Saint Mark by Ermes Dovico

Chair of Saint Peter

The feast of the Chair of Saint Peter has very ancient origins. From the Latin cathedra, "chair" indicates the seat of the bishop, including the Holy Father's, as Bishop of Rome

Saint of the day 22_02_2024 Italiano Español

"'Who do you say I am?' Simon Peter replied: 'You are the Christ, the Son of the living God'". Jesus' question to the disciples and the answer of his vicar on earth recall the reason for the liturgical feast of the Chair of Saint Peter, which is based precisely on the mission of shepherd of the universal Church entrusted by Our Lord to the Prince of the Apostles: "Simon son of Jonah, you are a blessed man! For it was not blood and flesh that revealed this to you but my Father in Heaven. So I now say to you: You are Peter, and on this rock I will build my church. And the gates of the netherworld shall not prevail against it. I will give you the keys of the kingdom of Heaven: whatever you bind on earth will be bound in heaven; whatever you loose on earth will be loosed in heaven." (cf. Mt 16: 13-19).

The authority conferred by Christ to Peter, an immense grace involving great responsibility, is already evident in the new name, divinely chosen and communicated in the touching scene described by Saint John the Evangelist. In fact, at the first meeting with the Prince of the Apostles, Jesus fixed His gaze on him and said: "You are Simon, the son of John: you will be called Cephas (which means Peter)", announcing that he would be the foundation of his Church (Jn 1:42). Peter, indicated as the first of the Twelve in the lists of all four Gospels and in the Acts of the Apostles, is the one who receives from Jesus the supreme office to confirm his own brothers in the faith (Lk 22: 31-32) and to feed Christ's sheep (Jn 21: 15-19), in order to guarantee unity in truth and avoid confusion in the Church, His holy fold. As Saint Leo the Great said: "Among the people of God there are many priests and shepherds, but the true guide of all is Peter, under the supreme escort of Christ". This means that Peter, like all his successors, is the Servus servorum Dei, the "Servant of the servants of God" (as defined by Saint Gregory the Great), called to guide the Church in humility and faithfulness to Holy Scripture and Holy Tradition.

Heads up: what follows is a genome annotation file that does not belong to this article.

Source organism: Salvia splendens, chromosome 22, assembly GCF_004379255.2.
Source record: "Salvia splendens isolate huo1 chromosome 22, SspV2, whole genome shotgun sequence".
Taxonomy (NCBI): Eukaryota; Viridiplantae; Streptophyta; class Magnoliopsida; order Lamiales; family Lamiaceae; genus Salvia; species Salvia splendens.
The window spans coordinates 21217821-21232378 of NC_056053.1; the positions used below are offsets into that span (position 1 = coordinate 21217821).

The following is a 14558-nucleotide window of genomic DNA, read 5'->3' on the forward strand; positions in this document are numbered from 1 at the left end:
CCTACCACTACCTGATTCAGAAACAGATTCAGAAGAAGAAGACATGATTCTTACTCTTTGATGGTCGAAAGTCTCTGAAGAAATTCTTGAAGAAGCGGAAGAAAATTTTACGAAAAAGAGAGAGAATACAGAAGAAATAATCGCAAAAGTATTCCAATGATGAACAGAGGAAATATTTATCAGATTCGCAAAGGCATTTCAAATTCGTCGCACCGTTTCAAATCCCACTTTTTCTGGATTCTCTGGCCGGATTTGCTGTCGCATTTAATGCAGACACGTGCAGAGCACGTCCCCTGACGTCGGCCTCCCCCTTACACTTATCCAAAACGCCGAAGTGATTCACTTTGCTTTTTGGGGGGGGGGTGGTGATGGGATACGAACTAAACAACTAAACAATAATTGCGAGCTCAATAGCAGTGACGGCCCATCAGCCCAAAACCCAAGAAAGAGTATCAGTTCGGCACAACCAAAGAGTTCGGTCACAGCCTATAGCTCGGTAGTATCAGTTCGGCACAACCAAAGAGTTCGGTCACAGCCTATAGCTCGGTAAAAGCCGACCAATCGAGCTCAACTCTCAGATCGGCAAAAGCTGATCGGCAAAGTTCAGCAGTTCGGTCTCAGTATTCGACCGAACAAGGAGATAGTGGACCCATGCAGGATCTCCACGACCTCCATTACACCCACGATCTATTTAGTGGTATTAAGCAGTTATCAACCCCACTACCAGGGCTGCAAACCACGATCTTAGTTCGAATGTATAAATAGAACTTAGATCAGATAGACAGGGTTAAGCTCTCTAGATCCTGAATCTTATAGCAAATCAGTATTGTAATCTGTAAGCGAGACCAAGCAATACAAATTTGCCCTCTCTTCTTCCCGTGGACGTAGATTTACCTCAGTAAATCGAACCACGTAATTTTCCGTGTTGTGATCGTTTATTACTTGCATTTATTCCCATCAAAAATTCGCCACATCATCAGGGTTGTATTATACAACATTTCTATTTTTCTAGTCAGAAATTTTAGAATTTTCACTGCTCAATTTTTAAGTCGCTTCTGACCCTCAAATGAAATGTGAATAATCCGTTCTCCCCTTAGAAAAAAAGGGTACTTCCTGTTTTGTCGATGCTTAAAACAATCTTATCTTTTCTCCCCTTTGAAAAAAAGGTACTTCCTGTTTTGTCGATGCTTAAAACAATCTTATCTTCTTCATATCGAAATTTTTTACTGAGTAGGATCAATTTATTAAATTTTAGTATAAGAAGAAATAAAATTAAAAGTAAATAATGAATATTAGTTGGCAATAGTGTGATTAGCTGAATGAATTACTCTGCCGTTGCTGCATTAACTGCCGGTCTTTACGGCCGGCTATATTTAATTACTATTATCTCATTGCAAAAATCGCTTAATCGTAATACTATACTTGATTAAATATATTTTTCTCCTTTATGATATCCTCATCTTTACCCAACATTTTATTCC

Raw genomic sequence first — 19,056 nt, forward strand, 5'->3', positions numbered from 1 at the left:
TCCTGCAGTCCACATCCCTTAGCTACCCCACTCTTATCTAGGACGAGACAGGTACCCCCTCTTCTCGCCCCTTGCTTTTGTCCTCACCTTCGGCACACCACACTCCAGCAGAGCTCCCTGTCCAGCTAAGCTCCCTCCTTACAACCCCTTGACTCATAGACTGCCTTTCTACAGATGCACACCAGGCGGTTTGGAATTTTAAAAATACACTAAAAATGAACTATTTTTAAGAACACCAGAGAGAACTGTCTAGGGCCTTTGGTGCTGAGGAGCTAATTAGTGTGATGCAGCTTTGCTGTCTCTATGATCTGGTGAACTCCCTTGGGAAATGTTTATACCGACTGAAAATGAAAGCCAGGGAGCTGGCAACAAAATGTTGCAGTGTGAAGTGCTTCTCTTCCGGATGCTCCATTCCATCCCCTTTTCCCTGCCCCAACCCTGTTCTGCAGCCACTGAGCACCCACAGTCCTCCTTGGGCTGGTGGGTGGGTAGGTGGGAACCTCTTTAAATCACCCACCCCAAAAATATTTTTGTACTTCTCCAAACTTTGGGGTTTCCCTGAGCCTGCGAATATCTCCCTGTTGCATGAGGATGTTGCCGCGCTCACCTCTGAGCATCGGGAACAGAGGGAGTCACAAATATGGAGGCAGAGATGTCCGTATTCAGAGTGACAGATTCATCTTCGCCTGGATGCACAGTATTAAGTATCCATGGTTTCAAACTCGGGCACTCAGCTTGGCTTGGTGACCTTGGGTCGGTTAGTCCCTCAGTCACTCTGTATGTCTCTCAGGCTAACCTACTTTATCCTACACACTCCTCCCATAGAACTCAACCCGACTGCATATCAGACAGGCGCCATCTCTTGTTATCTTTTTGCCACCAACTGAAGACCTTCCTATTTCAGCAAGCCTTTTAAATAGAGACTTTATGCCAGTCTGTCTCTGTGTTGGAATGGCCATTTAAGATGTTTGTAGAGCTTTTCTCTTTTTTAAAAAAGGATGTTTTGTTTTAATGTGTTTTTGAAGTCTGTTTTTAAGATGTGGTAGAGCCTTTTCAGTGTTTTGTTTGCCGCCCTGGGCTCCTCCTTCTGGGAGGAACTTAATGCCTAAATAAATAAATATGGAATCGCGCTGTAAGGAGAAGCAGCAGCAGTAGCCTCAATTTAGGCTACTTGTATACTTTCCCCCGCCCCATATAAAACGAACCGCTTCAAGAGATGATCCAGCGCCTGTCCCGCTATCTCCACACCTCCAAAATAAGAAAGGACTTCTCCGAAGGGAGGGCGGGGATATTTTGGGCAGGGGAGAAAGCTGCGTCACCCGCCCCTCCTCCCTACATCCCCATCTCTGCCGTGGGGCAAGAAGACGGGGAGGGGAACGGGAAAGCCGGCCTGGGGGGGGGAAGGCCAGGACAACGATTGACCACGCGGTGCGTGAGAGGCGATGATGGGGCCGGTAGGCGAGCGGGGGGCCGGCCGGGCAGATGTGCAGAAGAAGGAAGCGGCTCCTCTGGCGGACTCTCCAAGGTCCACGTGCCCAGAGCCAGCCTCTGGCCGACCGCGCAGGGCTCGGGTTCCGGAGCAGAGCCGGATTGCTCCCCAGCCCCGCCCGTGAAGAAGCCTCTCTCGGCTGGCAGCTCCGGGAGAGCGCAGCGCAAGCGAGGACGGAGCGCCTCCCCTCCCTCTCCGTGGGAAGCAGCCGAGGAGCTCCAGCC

The feast of the Chair of Saint Peter has very ancient origins, with documentation that goes back to the 3rd century. From the Latin cathedra, "chair" indicates the seat of the bishop (for this reason, the Mother Church of a diocese is called "cathedral"), including the Holy Father's, as Bishop of Rome; in fact, Rome is the city where Peter suffered martyrdom, bearing his greatest witness to Christ. Regarding the term cathedra as referred to the Petrine authority, it is found as early as in the writings of Tertullian (ca. 155-230) and of Saint Cyprian (210-258), Bishop of Carthage and martyr. The latter wrote: "God is one and Christ is one, and the Church is one, as one is the chair founded on Peter by the voice of the Lord".

The Depositio martyrum, an ancient calendar in use in the Church of Rome, dating back to 336, already indicated February 22nd as the only date of the feast by the title of Natale Petri de cathedra. Subsequently, the feast was split between two dates: January 18th for Rome's episcopal see, treated as the main celebration, and February 22nd for the Antioch see, whose church was founded by Peter himself. With the revision of the General Roman Calendar made under John XXIII in 1960, the two feasts were reunited on February 22nd.

The relic still preserved in Saint Peter's Basilica, and venerated precisely as the Chair of Saint Peter, has a complex history. Here we can briefly remember that the seat on which the first pope sat is kept inside the splendid Baroque structure created by Gian Lorenzo Bernini during the pontificate of Alexander VII (1655-1667), with four Doctors of the Church (Saint Augustine, Saint Ambrose, Saint Athanasius and Saint John Chrysostom) in the act of supporting the actual chair, and surmounted by a stained-glass window with the picture of a dove, symbol of the Holy Spirit. According to an analysis carried out in the 19th century by Giovanni Battista de Rossi and Raffaele Garrucci, two well-known archaeologists, the oldest part of the relic is in simple oak wood, cut in several places and at different times (presumably by devotees), and strengthened with pieces of acacia wood, probably in the 9th century.